How long does it take to write a song?
Many songwriters say that their best songs came about after very brief writing sessions. But that doesn’t mean that a lot of time spent on a song automatically means an uninspiring one. On a perfect day, you might finish a whole song in a couple of hours, but there are times when you spend days or even weeks.
How do you write a catchy melody?
There’s a lot of mystery surrounding the process behind coming up with a catchy melody hook, but what seems to be clear is that you should aim to target powerful notes in the chord, like a 3rd or a 5th. It also needs to have some repetitive motif that sounds pleasing when repeated multiple times.
Does writing music get easier?
There’s a paradox surrounding the songwriting process – as you get more experienced, it does get easier to write a song, but at the same time, it gets harder to come up with something you haven’t already done before. But generally, I’d say that the process gets easier the more you do it.
Why is song structure such a big deal?
Well, I think it has to do with our innate affinity towards some order. When you have a well-organized song structure, it enhances the aesthetic experience and creates a musical journey for the listener.
Does a songwriter start with the title and write the lyrics, or does he write lyrics first and name the completed song?
I’d say that most of the time, the title is derived from the strongest and most memorable part, usually found in the chorus lyric. This is at least true for most modern pop productions. You can also take the approach of naming a song and writing lyrics to it, but it’s helpful to change the title further down the writing process if a better title can be derived from lyrics.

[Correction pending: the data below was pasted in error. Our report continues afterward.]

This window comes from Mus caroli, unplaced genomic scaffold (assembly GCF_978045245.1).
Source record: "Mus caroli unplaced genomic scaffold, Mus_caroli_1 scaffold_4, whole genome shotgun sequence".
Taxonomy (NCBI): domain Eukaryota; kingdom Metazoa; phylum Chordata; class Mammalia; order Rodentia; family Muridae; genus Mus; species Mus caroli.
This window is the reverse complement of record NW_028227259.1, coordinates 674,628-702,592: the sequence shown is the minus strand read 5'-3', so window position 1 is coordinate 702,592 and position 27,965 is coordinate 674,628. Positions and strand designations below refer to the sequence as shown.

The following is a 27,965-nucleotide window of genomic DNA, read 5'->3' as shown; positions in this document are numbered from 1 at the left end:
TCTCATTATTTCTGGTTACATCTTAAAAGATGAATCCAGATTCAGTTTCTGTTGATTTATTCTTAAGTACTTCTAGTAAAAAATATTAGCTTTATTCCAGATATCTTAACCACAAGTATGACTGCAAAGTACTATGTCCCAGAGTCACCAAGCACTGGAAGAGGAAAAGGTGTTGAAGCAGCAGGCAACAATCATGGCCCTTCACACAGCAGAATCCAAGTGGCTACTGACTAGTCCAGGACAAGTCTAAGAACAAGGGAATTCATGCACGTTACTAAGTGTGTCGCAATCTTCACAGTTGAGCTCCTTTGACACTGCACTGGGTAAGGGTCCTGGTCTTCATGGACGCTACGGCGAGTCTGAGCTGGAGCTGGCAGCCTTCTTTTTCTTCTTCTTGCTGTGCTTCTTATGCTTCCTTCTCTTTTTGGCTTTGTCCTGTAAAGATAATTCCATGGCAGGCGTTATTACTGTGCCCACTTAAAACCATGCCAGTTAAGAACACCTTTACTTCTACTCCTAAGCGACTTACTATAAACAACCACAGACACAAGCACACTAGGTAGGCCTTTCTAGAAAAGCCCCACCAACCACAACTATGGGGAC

How do you handle the songwriting process?
Personally, I rely more on the “music first” approach as that’s how I started and always felt more comfortable. However, I’ve tried writing some lyrics first, and the change felt very inspiring. I haven’t written a complete lyric sheet in one go but instead focused on coming up with a strong verse and building the whole song around.
Do you write melody or chords first?
Most of the time, I imagine them together in my mind, but any scenario is possible. I guess the main judge is what sounds more exciting – if the chord progression sounds exciting on its own, I might start from there and build the melody afterward.
Can anybody write a song?
There seems to be a general opinion that you either “have what it takes” or you don’t, and there’s nothing you can do about it. Although talent definitely helps a lot, my opinion is that anybody serious enough can master the skill with some effort.
There is no one way to approach songwriting that will work for everyone.
As mentioned above, different people will have different methods of doing things, and that’s fine.
Over time you will more than likely develop a style and find the best workflow for you as an artist.